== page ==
Have you been reading up on the financial benefits of buying rental property in Southeast Asia? Are you thinking that the time is right to let your money earn more in these emerging markets? Maybe you’ve found a resort you’d like to invest in and you’re really close to picking up the phone to call your lawyer and seal the deal. Is there still one small, nagging thought holding you back?
If you’re like most people, your fear is this: Just how safe is your money in the Southeast Asian property market?
Why Southeast Asia?
Real estate is a favorite Southeast Asian investment option for lots of reasons. Low prices, high return and easy accessibility are among the reasons given by investors in nearby parts of Asia about why this is a popular choice.
But… is it safe?
Whether it’s Jakarta, Manila or another upcoming market, you need to know what foreigners can and can’t do. Foreigners and non-residents are subject to a different set of laws from citizens. They might even be subject to a different set of laws than foreign residents. The law will differ from country to country. Here are a few things to think about before putting your name on the dotted line:
Though most countries will allow foreigners to own condos or a stake in any resort or other business, they will not allow you to own land in their country. Many Southeast Asian jurisdictions, such as Thailand, require a local partner in order to own land. In these cases, it is imperative that you know and trust the person you partner up with.
So many foreigners have been burned in these local partner transactions that it barely makes a memorable anecdote. If you don’t have someone you truly trust to partner up with, it is often more advisable to simply invest in condos that you can own without a partner or to invest in a resort or other holding that has several owners and dedicated lawyers.
Safer Than Ever Before
Because of the ever-increasing size of the middle class in Southeast Asia, there is more consumer spending ability there than ever before. That means that investing in retail, resorts, restaurants, bars, condos and more is becoming more of a safe bet. After all, more and more we are seeing that there is a captive – and spend-happy – audience in cities all over Southeast Asia.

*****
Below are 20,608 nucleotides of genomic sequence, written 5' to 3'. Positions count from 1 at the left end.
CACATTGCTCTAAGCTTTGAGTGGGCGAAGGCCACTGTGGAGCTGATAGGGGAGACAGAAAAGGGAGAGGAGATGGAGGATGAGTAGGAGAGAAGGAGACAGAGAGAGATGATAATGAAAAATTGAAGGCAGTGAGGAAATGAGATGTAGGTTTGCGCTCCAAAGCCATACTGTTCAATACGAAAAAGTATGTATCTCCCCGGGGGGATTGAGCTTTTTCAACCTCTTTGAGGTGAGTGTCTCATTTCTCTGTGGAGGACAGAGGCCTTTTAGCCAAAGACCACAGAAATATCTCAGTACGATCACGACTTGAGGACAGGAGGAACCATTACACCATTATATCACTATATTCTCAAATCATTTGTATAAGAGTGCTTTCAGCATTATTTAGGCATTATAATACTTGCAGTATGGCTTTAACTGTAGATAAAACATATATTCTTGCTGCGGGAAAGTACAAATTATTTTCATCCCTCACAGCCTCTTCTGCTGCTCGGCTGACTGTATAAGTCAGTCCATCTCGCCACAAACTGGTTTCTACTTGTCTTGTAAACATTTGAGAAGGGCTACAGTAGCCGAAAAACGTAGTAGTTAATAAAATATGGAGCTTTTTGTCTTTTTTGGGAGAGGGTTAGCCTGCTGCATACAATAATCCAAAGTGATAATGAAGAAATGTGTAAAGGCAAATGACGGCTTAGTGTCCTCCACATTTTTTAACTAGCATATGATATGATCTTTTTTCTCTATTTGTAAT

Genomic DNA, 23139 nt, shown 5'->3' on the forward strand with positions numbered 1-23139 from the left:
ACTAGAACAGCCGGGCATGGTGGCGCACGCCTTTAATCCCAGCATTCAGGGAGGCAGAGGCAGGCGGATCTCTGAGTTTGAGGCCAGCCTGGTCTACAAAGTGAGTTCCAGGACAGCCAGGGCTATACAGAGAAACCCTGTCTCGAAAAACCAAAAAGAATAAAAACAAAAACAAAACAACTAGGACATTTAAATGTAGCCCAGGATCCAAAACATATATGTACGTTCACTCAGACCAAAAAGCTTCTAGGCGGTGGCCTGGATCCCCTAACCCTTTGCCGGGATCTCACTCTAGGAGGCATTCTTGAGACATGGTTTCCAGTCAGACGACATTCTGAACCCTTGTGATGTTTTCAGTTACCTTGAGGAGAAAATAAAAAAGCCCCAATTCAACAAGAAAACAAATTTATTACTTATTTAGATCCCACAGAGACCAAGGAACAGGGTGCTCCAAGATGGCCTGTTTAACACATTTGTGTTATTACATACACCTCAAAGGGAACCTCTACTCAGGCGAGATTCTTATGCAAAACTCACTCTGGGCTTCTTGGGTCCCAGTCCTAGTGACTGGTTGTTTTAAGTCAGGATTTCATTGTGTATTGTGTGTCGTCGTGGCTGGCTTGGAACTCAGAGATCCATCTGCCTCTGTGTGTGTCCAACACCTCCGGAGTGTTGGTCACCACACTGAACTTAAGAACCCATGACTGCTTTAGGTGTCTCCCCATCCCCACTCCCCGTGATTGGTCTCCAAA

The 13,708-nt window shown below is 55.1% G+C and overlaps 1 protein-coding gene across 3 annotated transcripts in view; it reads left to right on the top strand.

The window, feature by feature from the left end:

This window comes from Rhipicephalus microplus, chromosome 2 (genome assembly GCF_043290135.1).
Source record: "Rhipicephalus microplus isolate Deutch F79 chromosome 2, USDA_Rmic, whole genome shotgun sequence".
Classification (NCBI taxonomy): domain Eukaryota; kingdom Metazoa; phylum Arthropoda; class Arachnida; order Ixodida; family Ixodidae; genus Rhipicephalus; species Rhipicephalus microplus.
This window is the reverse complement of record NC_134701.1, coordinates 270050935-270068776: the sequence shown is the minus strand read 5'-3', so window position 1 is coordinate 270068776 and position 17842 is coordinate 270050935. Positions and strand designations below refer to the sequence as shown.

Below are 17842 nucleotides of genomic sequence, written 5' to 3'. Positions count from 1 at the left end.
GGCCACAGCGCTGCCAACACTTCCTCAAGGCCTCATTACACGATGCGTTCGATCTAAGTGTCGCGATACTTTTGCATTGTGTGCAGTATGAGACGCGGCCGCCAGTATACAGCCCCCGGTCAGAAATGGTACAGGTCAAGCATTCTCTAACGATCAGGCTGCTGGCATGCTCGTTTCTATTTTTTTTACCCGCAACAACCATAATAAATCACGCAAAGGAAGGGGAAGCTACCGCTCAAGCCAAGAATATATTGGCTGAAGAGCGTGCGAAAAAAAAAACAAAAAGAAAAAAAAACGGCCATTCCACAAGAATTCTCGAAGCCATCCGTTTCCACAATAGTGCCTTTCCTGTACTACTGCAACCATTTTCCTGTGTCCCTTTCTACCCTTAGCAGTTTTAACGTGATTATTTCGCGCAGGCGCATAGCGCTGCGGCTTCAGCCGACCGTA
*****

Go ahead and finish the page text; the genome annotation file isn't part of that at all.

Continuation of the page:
The debt crises in Europe and economic slowdown in formerly hot markets such as Brazil and India makes those markets less attractive than they have been in recent years.
Southeast Asia is really coming into the spotlight for foreign real estate investors.
Know The Law
One of the most important things to remember when investing in real estate in Southeast Asia is that you – and your investments – are subject to the local law, not the law in your home country.
Make sure to read up on the banking and monetary laws in the country where your investments are located. Investor protection rules can vary widely across the world and you don’t want to wait until your back is up against the wall to do your research. It’s best to hire a local lawyer who is familiar with the ins and outs of the local legal system. If you choose a reputable lawyer, they should be able and willing to answer all of your questions in a thorough and straightforward manner.
No matter how safe the banking structure seems to be in the country where you plan to find a property, it’s best to invest your money into well-respected companies with long, successful histories. Ask your lawyer to perform due diligence and perhaps provide a recommendation about great development companies, neighborhoods or resorts that you might be able to place your money in.
In addition to the peace of mind that comes with knowing your money is in good hands, you can also rest assured that you can go to your local lawyer with any Southeast Asian property questions today – and into the future.
This article is written by Adrian Mah from Asia Law Network.
This article does not constitute legal advice or a legal opinion on any matter discussed and, accordingly, it should not be relied upon. It should not be regarded as a comprehensive statement of the law and practice in this area. If you require any advice or information, please speak to practicing lawyer in your jurisdiction. No individual who is a member, partner, shareholder or consultant of, in or to any constituent part of Interstellar Group Pte. Ltd. accepts or assumes responsibility, or has any liability, to any person in respect of this article.